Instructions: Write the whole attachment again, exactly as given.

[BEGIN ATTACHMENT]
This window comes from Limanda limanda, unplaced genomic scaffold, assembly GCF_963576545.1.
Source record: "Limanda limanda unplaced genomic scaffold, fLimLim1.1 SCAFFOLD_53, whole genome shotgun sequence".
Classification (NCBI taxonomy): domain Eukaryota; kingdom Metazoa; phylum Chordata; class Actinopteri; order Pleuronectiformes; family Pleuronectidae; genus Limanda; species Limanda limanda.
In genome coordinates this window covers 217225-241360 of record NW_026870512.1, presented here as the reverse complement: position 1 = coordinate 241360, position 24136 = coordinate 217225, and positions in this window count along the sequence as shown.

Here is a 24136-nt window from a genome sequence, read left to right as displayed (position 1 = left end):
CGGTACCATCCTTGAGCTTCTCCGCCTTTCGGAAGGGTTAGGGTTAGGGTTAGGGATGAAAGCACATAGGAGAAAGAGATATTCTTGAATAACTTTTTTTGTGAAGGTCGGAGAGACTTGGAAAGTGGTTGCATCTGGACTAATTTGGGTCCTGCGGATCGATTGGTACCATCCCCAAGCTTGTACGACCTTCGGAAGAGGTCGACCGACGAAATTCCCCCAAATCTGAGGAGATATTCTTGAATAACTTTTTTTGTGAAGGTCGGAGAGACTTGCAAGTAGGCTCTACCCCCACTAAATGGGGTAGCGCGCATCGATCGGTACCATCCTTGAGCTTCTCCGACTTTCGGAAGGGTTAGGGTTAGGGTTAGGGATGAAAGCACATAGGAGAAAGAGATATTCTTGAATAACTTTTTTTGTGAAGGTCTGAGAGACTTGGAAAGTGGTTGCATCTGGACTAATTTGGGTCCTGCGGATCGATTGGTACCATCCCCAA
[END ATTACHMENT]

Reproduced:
This window comes from Limanda limanda, unplaced genomic scaffold, assembly GCF_963576545.1.
Source record: "Limanda limanda unplaced genomic scaffold, fLimLim1.1 SCAFFOLD_53, whole genome shotgun sequence".
Classification (NCBI taxonomy): domain Eukaryota; kingdom Metazoa; phylum Chordata; class Actinopteri; order Pleuronectiformes; family Pleuronectidae; genus Limanda; species Limanda limanda.
In genome coordinates this window covers 217225-241360 of record NW_026870512.1, presented here as the reverse complement: position 1 = coordinate 241360, position 24136 = coordinate 217225, and positions in this window count along the sequence as shown.

Here is a 24136-nt window from a genome sequence, read left to right as displayed (position 1 = left end):
CGGTACCATCCTTGAGCTTCTCCGCCTTTCGGAAGGGTTAGGGTTAGGGTTAGGGATGAAAGCACATAGGAGAAAGAGATATTCTTGAATAACTTTTTTTGTGAAGGTCGGAGAGACTTGGAAAGTGGTTGCATCTGGACTAATTTGGGTCCTGCGGATCGATTGGTACCATCCCCAAGCTTGTACGACCTTCGGAAGAGGTCGACCGACGAAATTCCCCCAAATCTGAGGAGATATTCTTGAATAACTTTTTTTGTGAAGGTCGGAGAGACTTGCAAGTAGGCTCTACCCCCACTAAATGGGGTAGCGCGCATCGATCGGTACCATCCTTGAGCTTCTCCGACTTTCGGAAGGGTTAGGGTTAGGGTTAGGGATGAAAGCACATAGGAGAAAGAGATATTCTTGAATAACTTTTTTTGTGAAGGTCTGAGAGACTTGGAAAGTGGTTGCATCTGGACTAATTTGGGTCCTGCGGATCGATTGGTACCATCCCCAA